China Club, 616 W. Fulton: Robby, standing in the red light of a Chinese lantern, was mad. The guard at the door of the VIP room wasn’t going to let Robby in because he’d never heard of Robby’s band, the Cruel Woodchucks. So Robby had to lie and say he was BJ’s dry cleaner. BJ Murray is the host of the VIP room and one way to get in is to say you’re BJ’s friend. The guard said, “OK, but if BJ doesn’t know you, you’re gone.”

Big deal, Robby thought, some musclehead bouncer in an Armani shirt who knows nothing about rock ‘n’ roll. He walked over to a roped-off seating area where white damask-covered benches surrounded a snakeskin-pattern tabletop. He’d heard this was BJ’s personal place for his good friends. BJ is the most famous VIP room host in the United States. He used to be at the Limelight. BJ knows all the owners of the Oak Street boutiques, all the owners of the outdoor cafes, all the television anchor people, and Paul Weingarten from the Tribune. Five thousand girls a month say hi to handsome BJ.

Robby watched as BJ bought a drink for the doorman from Shelter and his wife; it was their first wedding anniversary and they had just been out to dinner at Vivo. BJ talked to them like he knew them forever.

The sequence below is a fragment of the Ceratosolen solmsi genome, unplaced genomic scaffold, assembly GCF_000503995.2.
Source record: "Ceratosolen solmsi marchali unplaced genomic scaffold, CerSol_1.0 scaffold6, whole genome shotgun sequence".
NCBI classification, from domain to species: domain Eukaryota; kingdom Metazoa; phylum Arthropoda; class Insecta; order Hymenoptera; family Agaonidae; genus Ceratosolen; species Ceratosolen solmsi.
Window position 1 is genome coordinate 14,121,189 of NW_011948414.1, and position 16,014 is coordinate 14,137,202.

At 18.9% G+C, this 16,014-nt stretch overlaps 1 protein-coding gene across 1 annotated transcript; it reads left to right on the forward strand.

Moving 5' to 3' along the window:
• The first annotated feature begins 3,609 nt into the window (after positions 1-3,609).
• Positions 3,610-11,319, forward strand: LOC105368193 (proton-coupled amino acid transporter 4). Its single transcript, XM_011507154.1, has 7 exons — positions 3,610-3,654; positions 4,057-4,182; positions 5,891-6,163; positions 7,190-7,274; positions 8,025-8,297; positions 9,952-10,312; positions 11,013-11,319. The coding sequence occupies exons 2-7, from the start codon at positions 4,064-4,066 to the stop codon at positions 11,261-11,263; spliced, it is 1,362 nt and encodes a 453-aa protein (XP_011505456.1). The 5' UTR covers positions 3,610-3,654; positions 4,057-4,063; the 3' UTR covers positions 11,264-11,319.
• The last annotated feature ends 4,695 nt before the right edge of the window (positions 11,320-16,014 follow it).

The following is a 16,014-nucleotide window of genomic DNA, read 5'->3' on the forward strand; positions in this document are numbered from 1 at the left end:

Robby decided he didn’t care that BJ didn’t know him. In fact, Robby didn’t care if no one in the VIP room knew him because they were all boring and didn’t have his musical talent. He recognized Jerry Mickelson from Jam Productions who was living it up around a table with five girls. Their heads were thrown back with laughter. He saw some guys in tuxedos from the mayor’s office who had come from a fancy film festival dinner and they were busy puffing cigars at each other like they were at a wedding. Robby didn’t care because someday his band was going to be on MTV and people would be going nuts trying to meet him.

Anyway, Robby’s mom knew who he was, the real Robby. Once, the night he snuck past Christine, the guard at Shelter’s VIP room, and walked out after five minutes because he didn’t know anybody there either and came home and threw his motorcycle jacket on the floor and lay down on his bed digging the heel of his cowboy boot into the blanket, his mom knocked softly on the door. With her robe wrapped tightly around her, she came in and put her hand on his forehead and said, “Your father and I think you’re very important. Even though the Cruel Woodchucks is the fifth band you’ve tried to put together in two years, we know you’re going to be very successful. But until then you’ll live with us in our beige brick home in Arlington Heights, apprentice with your father in the insurance business, and eat a Tombstone pizza which I just heated up for you.”

Just as Robby was getting queasy from this memory, BJ came up and put his arm around him and said, “Hey man, who are you, name’s BJ, good to meet you, what do you do, you got a band! Fantastic man, lead guitar! Cool tattoo, what’ya drinking, let’s go to New York sometime, I want to put your picture in my coffee-table book, come to my birthday party. Lemme introduce you to the boys from John Cougar Mellencamp . . . ”

Robby fainted.

Art accompanying story in printed newspaper (not available in this archive): illustration/Tom Bachtell.